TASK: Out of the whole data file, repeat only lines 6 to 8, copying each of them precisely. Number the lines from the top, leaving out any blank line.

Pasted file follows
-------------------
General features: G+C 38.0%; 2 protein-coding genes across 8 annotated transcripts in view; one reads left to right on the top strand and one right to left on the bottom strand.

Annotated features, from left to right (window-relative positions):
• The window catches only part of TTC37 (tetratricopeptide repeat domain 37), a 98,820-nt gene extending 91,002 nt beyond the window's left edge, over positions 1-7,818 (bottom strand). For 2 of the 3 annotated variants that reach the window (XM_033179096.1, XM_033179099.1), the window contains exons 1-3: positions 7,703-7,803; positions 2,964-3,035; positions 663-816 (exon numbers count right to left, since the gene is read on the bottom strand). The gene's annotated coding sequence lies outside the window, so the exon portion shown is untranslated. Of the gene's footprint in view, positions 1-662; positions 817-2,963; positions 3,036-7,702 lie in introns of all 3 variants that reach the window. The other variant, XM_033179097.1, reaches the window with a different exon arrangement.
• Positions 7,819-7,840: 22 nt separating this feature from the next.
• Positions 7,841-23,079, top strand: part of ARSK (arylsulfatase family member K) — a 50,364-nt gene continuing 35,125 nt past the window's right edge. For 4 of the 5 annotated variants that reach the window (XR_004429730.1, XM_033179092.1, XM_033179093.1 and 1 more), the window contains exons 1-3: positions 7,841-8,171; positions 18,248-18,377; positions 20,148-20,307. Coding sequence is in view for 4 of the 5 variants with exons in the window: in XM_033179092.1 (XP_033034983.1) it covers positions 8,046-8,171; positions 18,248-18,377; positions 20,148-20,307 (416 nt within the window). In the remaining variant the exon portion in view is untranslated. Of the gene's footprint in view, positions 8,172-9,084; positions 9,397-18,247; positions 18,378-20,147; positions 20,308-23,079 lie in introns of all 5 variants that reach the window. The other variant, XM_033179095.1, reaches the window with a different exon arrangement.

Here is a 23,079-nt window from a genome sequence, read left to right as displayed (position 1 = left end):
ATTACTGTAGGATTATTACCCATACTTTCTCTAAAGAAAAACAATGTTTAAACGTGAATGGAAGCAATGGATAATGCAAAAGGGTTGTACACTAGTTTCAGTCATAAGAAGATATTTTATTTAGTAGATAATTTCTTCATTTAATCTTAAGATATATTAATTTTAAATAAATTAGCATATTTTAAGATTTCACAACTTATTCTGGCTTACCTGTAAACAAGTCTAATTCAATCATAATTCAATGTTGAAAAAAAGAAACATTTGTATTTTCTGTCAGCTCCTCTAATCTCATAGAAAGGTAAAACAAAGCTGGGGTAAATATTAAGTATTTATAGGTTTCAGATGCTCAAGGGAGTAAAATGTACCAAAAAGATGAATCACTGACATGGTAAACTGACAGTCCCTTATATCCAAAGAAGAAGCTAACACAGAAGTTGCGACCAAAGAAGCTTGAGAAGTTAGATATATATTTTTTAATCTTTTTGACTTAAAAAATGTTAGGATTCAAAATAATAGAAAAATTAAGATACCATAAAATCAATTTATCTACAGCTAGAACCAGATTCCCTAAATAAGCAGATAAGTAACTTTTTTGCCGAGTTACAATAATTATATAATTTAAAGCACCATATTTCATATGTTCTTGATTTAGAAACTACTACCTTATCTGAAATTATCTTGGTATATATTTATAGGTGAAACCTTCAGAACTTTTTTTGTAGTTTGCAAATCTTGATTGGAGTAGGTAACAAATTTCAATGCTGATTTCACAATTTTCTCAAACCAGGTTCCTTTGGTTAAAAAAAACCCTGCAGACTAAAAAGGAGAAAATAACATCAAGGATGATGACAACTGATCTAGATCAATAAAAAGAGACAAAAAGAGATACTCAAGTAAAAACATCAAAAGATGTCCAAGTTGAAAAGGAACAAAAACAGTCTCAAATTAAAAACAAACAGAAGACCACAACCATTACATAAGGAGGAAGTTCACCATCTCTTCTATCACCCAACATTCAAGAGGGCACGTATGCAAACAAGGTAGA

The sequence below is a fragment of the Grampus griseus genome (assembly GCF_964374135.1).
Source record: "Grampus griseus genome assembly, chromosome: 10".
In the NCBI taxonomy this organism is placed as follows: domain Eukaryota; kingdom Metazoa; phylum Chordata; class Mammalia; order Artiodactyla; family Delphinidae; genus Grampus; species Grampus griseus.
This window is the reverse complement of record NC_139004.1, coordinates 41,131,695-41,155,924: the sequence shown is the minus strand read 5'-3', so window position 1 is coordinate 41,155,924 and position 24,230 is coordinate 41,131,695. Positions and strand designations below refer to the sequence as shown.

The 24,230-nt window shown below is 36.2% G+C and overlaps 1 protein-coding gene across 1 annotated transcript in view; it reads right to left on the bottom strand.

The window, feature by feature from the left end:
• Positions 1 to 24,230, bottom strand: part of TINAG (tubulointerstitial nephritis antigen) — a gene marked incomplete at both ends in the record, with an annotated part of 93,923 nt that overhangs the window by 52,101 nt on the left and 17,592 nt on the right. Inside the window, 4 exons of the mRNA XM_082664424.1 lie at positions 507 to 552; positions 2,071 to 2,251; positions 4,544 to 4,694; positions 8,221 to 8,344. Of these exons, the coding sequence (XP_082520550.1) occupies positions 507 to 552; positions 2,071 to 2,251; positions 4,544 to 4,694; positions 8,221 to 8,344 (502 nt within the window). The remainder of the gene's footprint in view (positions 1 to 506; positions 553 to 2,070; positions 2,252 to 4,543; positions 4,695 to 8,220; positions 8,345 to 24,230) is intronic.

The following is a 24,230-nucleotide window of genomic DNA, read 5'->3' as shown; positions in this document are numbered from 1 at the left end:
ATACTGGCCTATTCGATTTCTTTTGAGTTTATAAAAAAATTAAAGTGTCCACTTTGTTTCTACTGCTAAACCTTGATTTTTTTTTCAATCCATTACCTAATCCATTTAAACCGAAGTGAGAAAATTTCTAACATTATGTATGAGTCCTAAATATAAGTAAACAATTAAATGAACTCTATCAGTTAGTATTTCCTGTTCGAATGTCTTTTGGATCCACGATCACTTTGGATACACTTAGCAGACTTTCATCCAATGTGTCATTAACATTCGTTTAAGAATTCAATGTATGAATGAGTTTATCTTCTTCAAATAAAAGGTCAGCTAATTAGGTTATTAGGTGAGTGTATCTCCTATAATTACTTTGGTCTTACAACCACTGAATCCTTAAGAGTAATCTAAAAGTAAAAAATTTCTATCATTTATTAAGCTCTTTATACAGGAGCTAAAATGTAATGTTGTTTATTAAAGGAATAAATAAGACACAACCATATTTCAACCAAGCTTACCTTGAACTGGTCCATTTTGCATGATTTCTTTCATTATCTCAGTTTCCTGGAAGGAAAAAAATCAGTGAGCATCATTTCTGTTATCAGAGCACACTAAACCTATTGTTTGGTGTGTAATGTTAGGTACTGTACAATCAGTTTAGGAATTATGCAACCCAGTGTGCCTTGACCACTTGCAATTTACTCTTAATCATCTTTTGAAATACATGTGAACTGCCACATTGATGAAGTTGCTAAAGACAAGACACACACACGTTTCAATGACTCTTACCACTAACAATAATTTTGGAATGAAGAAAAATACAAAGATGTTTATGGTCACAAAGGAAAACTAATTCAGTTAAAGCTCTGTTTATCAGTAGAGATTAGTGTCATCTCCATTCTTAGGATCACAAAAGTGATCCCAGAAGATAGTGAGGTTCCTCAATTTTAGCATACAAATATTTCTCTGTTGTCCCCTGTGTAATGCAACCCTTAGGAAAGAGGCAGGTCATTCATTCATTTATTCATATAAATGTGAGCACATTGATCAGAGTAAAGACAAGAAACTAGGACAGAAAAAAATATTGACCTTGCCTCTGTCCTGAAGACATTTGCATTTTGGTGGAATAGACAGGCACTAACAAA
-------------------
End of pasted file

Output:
Here is a 23,079-nt window from a genome sequence, read left to right as displayed (position 1 = left end):
ATTACTGTAGGATTATTACCCATACTTTCTCTAAAGAAAAACAATGTTTAAACGTGAATGGAAGCAATGGATAATGCAAAAGGGTTGTACACTAGTTTCAGTCATAAGAAGATATTTTATTTAGTAGATAATTTCTTCATTTAATCTTAAGATATATTAATTTTAAATAAATTAGCATATTTTAAGATTTCACAACTTATTCTGGCTTACCTGTAAACAAGTCTAATTCAATCATAATTCAATGTTGAAAAAAAGAAACATTTGTATTTTCTGTCAGCTCCTCTAATCTCATAGAAAGGTAAAACAAAGCTGGGGTAAATATTAAGTATTTATAGGTTTCAGATGCTCAAGGGAGTAAAATGTACCAAAAAGATGAATCACTGACATGGTAAACTGACAGTCCCTTATATCCAAAGAAGAAGCTAACACAGAAGTTGCGACCAAAGAAGCTTGAGAAGTTAGATATATATTTTTTAATCTTTTTGACTTAAAAAATGTTAGGATTCAAAATAATAGAAAAATTAAGATACCATAAAATCAATTTATCTACAGCTAGAACCAGATTCCCTAAATAAGCAGATAAGTAACTTTTTTGCCGAGTTACAATAATTATATAATTTAAAGCACCATATTTCATATGTTCTTGATTTAGAAACTACTACCTTATCTGAAATTATCTTGGTATATATTTATAGGTGAAACCTTCAGAACTTTTTTTGTAGTTTGCAAATCTTGATTGGAGTAGGTAACAAATTTCAATGCTGATTTCACAATTTTCTCAAACCAGGTTCCTTTGGTTAAAAAAAACCCTGCAGACTAAAAAGGAGAAAATAACATCAAGGATGATGACAACTGATCTAGATCAATAAAAAGAGACAAAAAGAGATACTCAAGTAAAAACATCAAAAGATGTCCAAGTTGAAAAGGAACAAAAACAGTCTCAAATTAAAAACAAACAGAAGACCACAACCATTACATAAGGAGGAAGTTCACCATCTCTTCTATCACCCAACATTCAAGAGGGCACGTATGCAAACAAGGTAGA

The sequence below is a fragment of the Grampus griseus genome (assembly GCF_964374135.1).